GOP Senators backpedal, vote against impeachment – National & International News – WED 27Jan2021

Rand Paul at impeachment
U.S. Senator Rand Paul (R-KY) is trailed by reporters as he arrives to be sworn in for the impeachment trial of former president Donald Trump in the U.S. Capitol in Washington, U.S. January 26, 2021. REUTERS/Jonathan Ernst


Most GOP Senators vote against impeachment. Judge blocks Biden’s 100-day deportation ban. Biden, Putin have first call amid Navalny protests. That and more below.


Most Republican Senators vote against impeachment

Yesterday, Republican Senator Rand Paul tabled a motion to prevent the Senate impeachment trial against Donald Trump. Despite early calls from Republicans to hold Trump accountable for inciting the Jan. 6 Capitol riot, all but 5 Republicans voted to stop the trial in its tracks. The five Republican holdouts were Mitt Romney, Lisa Murkowski, Susan Collins, Ben Sasse and Pat Toomey.

Even Senate Minority Leader Mitch McConnell, who had earlier signaled his willingness to convict Trump, voted to stop the proceeding. While most prominent Republicans have privately expressed disgust with Trump’s antics, they’ve been forced to acknowledge that he still has much of the Republican base under his spell.

Not unprecedented

Paul and the Republicans who voted with him cited doubts as to the constitutionality of the trial since Trump has already left office. While no former president has ever been impeached, there is a precedent for impeaching a high official who is no longer in office. In 1876, disgraced Secretary of War William Belknap was impeached and tried after resigning from President Grant’s cabinet.

A separate issue

The vote doesn’t bode well for Democratic hopes of securing a conviction and a simple majority vote to bar Trump from ever holding high office again. A conviction would require support from all Democratic Senators and at least 17 Republicans. However, some Republicans have hinted that their vote on this measure may not necessarily indicate where they would come down on a conviction vote. GOP Senator Rob Portman says he considers the appropriateness of the proceeding and Trump’s culpability in the Capitol riot to be two separate issues.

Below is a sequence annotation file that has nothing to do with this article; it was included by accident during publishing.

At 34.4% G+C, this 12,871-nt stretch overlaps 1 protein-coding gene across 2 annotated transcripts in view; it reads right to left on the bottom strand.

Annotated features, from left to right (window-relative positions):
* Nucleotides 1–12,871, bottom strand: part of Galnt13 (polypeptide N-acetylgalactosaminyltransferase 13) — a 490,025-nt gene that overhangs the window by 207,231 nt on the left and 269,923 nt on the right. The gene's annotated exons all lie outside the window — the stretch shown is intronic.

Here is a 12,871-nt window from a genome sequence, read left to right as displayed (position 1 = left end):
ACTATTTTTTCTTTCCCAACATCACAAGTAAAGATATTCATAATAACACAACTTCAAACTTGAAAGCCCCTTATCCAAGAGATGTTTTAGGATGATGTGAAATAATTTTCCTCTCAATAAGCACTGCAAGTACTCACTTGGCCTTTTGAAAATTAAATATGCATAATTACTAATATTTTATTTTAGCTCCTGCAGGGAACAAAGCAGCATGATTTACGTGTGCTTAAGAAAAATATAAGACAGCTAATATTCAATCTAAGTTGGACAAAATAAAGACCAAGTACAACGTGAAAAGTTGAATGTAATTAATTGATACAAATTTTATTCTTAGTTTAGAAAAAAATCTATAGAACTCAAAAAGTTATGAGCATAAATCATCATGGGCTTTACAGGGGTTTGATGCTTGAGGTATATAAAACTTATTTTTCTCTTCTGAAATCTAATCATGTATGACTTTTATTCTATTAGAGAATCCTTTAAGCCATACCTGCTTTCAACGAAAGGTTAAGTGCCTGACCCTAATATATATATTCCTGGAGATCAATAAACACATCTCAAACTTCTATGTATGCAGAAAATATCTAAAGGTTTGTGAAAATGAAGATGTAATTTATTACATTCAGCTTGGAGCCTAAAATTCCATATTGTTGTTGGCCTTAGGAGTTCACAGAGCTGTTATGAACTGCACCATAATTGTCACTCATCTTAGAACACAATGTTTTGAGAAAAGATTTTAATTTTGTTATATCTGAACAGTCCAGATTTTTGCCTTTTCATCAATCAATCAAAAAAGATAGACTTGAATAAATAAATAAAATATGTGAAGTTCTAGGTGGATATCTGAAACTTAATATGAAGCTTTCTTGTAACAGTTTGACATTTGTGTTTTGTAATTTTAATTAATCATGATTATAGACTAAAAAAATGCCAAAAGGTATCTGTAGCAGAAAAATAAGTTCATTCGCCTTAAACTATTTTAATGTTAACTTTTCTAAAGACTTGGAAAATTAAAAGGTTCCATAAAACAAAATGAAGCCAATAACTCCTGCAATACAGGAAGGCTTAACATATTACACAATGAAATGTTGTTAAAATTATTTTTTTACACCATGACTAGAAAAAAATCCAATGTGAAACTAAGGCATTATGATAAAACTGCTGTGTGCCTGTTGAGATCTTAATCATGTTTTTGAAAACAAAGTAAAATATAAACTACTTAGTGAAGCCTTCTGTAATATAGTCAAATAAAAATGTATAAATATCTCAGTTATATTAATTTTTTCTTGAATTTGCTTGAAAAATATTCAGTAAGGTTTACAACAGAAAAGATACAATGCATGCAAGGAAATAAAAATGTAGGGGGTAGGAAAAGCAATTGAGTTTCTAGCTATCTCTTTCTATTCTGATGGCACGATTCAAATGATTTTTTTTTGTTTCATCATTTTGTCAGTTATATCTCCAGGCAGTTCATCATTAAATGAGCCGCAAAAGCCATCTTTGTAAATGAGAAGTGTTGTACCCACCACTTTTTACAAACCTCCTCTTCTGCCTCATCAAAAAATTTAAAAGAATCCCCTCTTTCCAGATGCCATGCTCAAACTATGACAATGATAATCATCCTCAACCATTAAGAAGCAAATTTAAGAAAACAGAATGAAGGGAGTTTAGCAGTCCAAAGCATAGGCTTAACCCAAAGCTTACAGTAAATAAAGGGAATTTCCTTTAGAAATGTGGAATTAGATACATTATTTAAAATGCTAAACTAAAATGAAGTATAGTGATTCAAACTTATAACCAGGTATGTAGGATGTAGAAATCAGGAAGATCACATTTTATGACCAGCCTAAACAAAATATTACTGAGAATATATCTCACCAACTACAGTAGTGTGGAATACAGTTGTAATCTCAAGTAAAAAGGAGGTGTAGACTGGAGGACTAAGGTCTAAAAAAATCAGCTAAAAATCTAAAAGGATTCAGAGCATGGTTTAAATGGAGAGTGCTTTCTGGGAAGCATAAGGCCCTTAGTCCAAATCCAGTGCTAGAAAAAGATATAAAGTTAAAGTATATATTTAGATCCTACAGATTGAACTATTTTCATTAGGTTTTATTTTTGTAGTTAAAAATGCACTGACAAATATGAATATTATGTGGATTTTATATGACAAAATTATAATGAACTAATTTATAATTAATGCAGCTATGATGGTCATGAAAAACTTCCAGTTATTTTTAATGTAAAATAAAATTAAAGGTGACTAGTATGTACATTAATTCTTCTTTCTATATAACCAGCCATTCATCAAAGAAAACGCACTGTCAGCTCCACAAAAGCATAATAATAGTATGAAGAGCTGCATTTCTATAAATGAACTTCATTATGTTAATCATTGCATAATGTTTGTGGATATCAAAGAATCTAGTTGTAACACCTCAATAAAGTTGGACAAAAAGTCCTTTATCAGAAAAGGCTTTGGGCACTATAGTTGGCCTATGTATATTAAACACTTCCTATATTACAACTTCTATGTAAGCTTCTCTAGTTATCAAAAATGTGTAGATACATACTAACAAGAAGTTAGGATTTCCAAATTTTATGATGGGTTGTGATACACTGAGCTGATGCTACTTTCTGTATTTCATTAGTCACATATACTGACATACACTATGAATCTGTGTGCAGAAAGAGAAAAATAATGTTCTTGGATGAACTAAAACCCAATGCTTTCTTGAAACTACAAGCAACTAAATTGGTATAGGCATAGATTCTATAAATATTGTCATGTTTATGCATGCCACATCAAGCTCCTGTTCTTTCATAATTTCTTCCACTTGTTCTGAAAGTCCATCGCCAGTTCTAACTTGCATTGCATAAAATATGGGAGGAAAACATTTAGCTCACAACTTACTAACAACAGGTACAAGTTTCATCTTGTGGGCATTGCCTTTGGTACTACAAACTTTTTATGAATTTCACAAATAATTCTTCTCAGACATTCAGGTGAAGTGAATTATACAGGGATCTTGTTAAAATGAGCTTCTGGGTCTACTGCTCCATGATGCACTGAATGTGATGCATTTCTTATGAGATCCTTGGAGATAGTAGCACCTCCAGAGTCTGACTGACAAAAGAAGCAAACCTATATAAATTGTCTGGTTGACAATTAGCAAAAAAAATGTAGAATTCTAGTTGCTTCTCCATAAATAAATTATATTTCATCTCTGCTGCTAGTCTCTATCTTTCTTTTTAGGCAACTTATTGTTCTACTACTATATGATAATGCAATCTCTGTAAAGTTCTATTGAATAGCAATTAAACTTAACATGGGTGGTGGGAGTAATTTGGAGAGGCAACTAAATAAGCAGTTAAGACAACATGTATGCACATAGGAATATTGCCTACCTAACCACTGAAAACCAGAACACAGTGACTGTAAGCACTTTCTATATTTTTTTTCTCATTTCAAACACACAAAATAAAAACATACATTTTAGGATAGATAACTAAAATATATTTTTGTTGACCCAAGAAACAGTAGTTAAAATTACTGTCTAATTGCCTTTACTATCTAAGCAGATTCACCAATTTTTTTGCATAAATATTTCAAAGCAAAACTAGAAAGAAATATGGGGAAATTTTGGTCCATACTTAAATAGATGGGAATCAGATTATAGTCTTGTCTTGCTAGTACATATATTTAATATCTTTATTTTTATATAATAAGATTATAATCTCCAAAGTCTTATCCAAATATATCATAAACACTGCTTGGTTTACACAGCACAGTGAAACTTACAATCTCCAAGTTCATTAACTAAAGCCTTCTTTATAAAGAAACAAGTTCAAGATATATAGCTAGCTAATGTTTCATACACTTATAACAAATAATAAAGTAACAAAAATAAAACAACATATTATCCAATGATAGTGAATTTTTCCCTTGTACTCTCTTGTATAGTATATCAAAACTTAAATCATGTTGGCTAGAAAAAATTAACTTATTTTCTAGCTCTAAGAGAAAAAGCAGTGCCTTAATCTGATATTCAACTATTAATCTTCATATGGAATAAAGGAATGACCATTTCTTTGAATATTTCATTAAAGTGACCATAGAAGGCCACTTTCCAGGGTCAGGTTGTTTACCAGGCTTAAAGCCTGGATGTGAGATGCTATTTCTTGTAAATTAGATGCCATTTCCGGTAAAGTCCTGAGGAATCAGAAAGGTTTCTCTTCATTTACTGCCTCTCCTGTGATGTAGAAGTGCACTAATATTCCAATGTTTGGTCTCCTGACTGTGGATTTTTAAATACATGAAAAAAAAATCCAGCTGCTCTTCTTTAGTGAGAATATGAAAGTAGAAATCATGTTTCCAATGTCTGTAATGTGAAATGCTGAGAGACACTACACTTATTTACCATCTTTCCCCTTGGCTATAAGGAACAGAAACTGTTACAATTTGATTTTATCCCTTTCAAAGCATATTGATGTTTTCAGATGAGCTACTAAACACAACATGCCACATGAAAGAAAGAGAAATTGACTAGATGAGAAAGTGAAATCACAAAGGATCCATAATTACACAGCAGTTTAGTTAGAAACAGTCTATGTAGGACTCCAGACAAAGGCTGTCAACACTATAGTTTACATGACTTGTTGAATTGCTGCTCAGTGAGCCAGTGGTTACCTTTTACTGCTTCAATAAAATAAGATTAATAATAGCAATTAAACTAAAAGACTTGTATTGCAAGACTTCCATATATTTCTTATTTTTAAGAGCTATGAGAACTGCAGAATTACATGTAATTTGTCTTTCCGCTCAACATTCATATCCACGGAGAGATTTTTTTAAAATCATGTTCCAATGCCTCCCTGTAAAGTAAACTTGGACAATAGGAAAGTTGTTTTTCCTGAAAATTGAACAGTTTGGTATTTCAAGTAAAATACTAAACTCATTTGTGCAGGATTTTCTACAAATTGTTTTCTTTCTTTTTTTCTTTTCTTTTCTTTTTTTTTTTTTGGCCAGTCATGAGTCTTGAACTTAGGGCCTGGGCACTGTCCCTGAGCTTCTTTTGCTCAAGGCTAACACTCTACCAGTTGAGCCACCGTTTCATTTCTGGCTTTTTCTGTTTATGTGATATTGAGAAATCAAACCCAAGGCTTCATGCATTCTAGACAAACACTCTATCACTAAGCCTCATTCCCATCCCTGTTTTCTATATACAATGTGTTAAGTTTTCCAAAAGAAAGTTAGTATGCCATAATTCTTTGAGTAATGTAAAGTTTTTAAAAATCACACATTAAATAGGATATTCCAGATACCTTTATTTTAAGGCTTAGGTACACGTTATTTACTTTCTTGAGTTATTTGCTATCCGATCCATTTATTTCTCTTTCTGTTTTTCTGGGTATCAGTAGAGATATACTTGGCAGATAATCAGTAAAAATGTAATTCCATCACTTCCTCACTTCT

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Judge blocks Biden’s 100-day deportation moratorium

A Trump-appointed federal judge in Texas has approved a temporary nationwide restraining order (14 days) on enforcement of President Biden’s 100-day moratorium on deportations of undocumented immigrants. Following a legal challenge filed by the State of Texas, US District Judge Drew Tipton ruled that the Biden administration had failed “to provide any concrete, reasonable justification for a 100-day pause on deportations”. The White House has promised to challenge the ruling.

Texas Attorney General Ken Paxton, who filed the challenge in Tipton’s court, alleged that the moratorium placed an undue burden on the state. In his argument, Paxton cited the educational and healthcare resources needed to serve undocumented immigrants in the state.

The ruling strikes a blow to Biden’s ambitions to reverse Trump’s draconian immigration policies. Among other things, Biden plans to grant amnesty to an estimated 11 million undocumented immigrants living in the US.

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French firm to produce Pfizer vaccines to ease bottleneck

French pharmaceutical firm Sanofi has signed a contract to produce 125 million vaccine doses using Pfizer’s formula. Sanofi recently held off on the launch of its own vaccine. Their agreement with Pfizer is the first of its kind in the pharmaceutical industry. The agreement should help alleviate supply hiccups for COVID vaccines in the EU after both Pfizer and AstraZeneca temporarily halted deliveries.

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Biden, Putin have first call amid Navalny protests

This week, hundreds of thousands of supporters of Putin critic Alexei Navalny have been staging anti-corruption protests in Russia. On Sunday, police detained 3,700 protesters across the country, the most ever in a single day.

According to the White House, Biden addressed the protests and Navalny’s detention in his first official call to Vladimir Putin. Biden also reportedly raised the issue of election interference and recent cyber attacks. The two leaders also agreed to restart negotiations on a nuclear arms treaty that will expire in February.

Biden has also called for a US investigation into reports that the Kremlin had offered bounties to anyone who killed American troops in Afghanistan. Russia has called these reports “a hoax”.

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